In the 19th century, very few Italians migrated to Queensland and to find one who also had tertiary qualifications is indeed an unusual thing. Fernando Papi was a lay graduate in Philosophy from the Pontifical Seminary in Rome in 1869 and a year later completed Mathematics Degree at the Royal University of Rome1.
He later travelled to Dublin to study English where he met James Quinn. Quinn had been appointed as the first Roman Catholic Bishop of Brisbane in 1859. The bishop was in Europe in 1870 for the First Vatican Council and also spent time recruiting priests and others for his diocese. He convinced Papi to migrate to Queensland to become a school teacher.
A 20 year old Papi arrived in 1871 and he began teaching at St. James School in Boundary Street and later was headmaster at Ipswich. A stumbling block was his English, but by 1873 it had improved greatly. In 1877, with his Italian qualifications now recognised, he began a long career teaching in Queensland’s Sate Schools.
His career took him to such places as Maryborough, Toowoomba, Goodna, Bulimba and Ipswich before becoming Headmaster of The Woolloongabba School which was later renamed the Dutton Park School. He was there for 22 years.
In 1904, he was came first in a public examination surpassing 17 native English speaking candidates to become a District Inspector. However this work didn’t suit him and he returned to teaching after several years. In 1912 he became headmaster of the Windsor Sate School and reluctantly retired from there in 1921 at the age of 70.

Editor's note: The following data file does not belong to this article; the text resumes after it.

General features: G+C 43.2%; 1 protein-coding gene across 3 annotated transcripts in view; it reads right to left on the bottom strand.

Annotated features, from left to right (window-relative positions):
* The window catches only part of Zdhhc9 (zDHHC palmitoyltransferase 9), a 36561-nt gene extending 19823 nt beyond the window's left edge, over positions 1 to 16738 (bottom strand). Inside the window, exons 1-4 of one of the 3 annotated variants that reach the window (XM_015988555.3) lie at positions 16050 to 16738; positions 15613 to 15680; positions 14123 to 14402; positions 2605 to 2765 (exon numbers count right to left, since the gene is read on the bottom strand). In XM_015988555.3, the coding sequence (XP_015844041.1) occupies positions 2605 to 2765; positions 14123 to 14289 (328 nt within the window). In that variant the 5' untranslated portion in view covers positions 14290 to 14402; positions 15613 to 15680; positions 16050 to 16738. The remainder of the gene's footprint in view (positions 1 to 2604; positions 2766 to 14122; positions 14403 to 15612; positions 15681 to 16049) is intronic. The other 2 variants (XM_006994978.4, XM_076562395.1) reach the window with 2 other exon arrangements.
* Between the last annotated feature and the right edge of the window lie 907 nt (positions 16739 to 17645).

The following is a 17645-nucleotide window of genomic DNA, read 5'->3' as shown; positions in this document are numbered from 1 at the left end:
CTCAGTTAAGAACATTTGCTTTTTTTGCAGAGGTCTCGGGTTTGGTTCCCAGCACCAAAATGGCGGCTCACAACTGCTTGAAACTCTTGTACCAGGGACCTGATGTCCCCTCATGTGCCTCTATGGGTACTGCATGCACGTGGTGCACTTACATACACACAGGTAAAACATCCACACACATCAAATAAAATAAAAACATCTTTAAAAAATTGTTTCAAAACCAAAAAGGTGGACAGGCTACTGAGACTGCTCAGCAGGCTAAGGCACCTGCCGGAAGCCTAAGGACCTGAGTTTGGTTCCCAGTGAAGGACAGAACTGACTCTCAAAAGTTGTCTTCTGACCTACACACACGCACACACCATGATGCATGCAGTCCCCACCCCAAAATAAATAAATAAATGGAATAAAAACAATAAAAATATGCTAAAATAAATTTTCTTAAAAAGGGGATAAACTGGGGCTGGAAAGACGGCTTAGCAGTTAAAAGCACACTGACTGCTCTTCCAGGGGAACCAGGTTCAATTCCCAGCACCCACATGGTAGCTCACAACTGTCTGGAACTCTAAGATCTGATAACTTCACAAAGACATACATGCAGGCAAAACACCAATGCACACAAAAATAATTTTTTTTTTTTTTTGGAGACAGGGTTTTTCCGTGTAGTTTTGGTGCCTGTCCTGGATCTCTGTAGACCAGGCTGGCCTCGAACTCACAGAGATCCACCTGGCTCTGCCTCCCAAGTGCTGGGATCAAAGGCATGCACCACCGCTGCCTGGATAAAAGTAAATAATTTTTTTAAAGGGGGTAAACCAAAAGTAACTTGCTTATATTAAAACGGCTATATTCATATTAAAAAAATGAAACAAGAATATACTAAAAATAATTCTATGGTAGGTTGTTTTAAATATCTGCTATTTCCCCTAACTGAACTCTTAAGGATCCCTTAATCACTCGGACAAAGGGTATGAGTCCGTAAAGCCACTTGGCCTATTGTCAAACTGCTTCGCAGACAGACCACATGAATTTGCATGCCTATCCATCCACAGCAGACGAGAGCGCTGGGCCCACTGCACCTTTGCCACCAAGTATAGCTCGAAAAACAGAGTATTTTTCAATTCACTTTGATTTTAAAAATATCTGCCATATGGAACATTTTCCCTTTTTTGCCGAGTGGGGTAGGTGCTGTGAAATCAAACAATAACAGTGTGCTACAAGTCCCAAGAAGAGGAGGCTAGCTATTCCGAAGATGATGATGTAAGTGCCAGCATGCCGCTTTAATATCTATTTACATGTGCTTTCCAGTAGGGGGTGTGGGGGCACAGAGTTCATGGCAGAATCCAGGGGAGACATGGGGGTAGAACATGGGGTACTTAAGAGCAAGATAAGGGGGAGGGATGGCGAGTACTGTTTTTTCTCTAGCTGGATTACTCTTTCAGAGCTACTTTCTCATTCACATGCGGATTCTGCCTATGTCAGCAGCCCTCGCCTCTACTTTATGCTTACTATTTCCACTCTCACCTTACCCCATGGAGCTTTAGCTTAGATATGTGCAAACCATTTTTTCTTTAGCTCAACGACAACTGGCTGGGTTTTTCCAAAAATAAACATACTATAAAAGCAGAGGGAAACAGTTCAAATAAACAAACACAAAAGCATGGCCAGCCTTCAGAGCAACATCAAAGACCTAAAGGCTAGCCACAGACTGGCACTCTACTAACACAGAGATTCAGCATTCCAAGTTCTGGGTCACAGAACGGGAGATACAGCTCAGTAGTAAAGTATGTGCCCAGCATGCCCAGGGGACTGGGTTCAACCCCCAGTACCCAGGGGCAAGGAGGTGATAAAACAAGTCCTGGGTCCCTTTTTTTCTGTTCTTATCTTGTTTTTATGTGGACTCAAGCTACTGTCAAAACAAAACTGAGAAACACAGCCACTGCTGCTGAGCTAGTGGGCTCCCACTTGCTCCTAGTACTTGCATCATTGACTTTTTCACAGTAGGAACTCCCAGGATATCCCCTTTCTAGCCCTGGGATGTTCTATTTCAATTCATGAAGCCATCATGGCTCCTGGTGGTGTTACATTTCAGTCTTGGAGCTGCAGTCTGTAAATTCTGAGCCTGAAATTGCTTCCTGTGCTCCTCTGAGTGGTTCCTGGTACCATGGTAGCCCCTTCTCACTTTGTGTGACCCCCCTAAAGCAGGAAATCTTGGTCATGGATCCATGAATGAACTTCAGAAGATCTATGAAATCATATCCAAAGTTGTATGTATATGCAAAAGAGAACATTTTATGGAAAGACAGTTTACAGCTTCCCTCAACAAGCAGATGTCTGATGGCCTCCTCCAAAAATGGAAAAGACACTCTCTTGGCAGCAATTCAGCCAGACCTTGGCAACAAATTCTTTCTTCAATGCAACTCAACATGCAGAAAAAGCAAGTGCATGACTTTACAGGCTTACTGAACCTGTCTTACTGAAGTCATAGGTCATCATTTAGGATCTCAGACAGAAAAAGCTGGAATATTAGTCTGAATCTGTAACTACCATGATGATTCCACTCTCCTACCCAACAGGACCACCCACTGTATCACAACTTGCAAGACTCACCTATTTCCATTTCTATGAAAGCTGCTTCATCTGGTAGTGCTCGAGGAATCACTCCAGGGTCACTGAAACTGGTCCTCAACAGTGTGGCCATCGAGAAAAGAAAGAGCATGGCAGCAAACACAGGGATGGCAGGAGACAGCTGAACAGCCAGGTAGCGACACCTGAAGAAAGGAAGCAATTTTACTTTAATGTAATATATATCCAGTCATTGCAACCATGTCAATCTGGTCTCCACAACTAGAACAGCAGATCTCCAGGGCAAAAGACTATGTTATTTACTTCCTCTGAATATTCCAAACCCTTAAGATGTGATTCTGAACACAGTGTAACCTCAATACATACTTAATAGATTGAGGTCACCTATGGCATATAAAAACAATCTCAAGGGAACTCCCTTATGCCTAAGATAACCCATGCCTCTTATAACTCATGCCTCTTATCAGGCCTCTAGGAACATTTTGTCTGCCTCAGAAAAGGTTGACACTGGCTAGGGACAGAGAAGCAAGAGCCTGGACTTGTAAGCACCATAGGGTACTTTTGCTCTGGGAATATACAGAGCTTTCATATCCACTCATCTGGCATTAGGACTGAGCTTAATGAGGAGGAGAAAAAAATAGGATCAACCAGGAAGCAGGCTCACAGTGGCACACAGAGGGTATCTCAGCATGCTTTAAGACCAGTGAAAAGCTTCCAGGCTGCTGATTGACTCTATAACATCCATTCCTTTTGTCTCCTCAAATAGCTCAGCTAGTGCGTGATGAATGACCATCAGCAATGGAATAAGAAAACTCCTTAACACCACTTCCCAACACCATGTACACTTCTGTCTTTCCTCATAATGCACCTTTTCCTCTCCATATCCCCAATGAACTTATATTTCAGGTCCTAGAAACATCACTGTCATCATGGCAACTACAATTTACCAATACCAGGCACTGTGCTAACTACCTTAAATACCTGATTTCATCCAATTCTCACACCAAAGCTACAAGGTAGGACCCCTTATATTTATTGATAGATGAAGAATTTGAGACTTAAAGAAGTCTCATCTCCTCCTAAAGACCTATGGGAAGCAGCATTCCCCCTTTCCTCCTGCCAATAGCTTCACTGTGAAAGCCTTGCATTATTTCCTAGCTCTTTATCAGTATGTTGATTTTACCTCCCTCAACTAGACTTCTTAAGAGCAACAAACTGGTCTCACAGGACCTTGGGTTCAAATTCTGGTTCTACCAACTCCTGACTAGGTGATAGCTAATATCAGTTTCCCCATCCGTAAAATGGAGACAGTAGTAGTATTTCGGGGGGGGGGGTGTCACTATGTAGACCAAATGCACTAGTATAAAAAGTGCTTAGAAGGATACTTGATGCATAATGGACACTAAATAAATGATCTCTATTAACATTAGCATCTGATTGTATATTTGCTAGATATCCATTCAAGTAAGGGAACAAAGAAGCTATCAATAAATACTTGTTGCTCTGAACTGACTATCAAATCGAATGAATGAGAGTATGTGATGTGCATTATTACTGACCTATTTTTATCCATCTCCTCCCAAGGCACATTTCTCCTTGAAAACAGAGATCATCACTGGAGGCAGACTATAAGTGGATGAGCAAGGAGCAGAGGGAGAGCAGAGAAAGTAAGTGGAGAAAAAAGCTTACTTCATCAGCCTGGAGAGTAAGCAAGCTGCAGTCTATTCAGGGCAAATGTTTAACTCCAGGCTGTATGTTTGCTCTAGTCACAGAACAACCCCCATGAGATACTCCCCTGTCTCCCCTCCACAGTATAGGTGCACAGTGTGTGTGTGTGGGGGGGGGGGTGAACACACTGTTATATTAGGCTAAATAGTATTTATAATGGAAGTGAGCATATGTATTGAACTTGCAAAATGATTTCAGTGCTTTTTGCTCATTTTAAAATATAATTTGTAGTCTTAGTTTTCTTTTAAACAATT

The Windsor Sate School building built in 1916 is heritage listed and was designed to accommodate the requirements of the most modern of education philosophy in Queensland. It was known at that time as a “model school”.
Papi was a keen artist and a trustee of the Queensland National Gallery, the forerunner of the Queensland Art Gallery.
Sir Samuel Griffith, Supreme Court Judge and onetime Premier of Queensland was a friend of Papi’s. He sought Papi’s advice regarding his translation of Dante 2.
He retired from teaching in 1921 and passed away just 2 years later.
Fernando married Josephina Hannah Cunneen at Brodis Plains in NSW in 1876. They had three daughters and a son between 1876 and 1881.
Josephine was very active in the Queensland community. She founded the Queensland branch of the Wattle Day League in 1912, three years after the first such group began in New South Wales. The first Queensland Art Scholarship awarded by the Society was won by Daphne Mayo who went on to produce such works as the Brisbane City Hall timpanum and the Tattersall’s Club frieze. For more see my post Daphne Mayo – Brisbane Sculptor .
The Society was a heavy supporter of returned service men during and after World War One. The association continued to focus on helping people with disabilities. The Wattle Day Society is now known as Open Minds and provides Mental Health and Disability support.
Josephine Papi was also a founder of the South Brisbane Croquet Club around 1903. It was active in Musgrave Park until around the year 2000.
At the time of Fernando Papi’s death, they were living in Maud Street, Highgate Hill. This street is now called Audenshaw Street. Earlier they had lived on Brighton Road and Dornoch Terrace. Jospehone died in 1925. Fernando and Josephine’s last resting place is in the Mt. Gravatt Cemetery.
1 Italians of Brisbane 1, Baggio, Fabio; Brisbane Scalabrini Migration Centre; Rintocchi Brisbane, 2004
2. The Divina Commedia of Dante Alighieri literally translated by Sir Samuel Walter Griffith, Oxford University Press London-Melbourne 1911.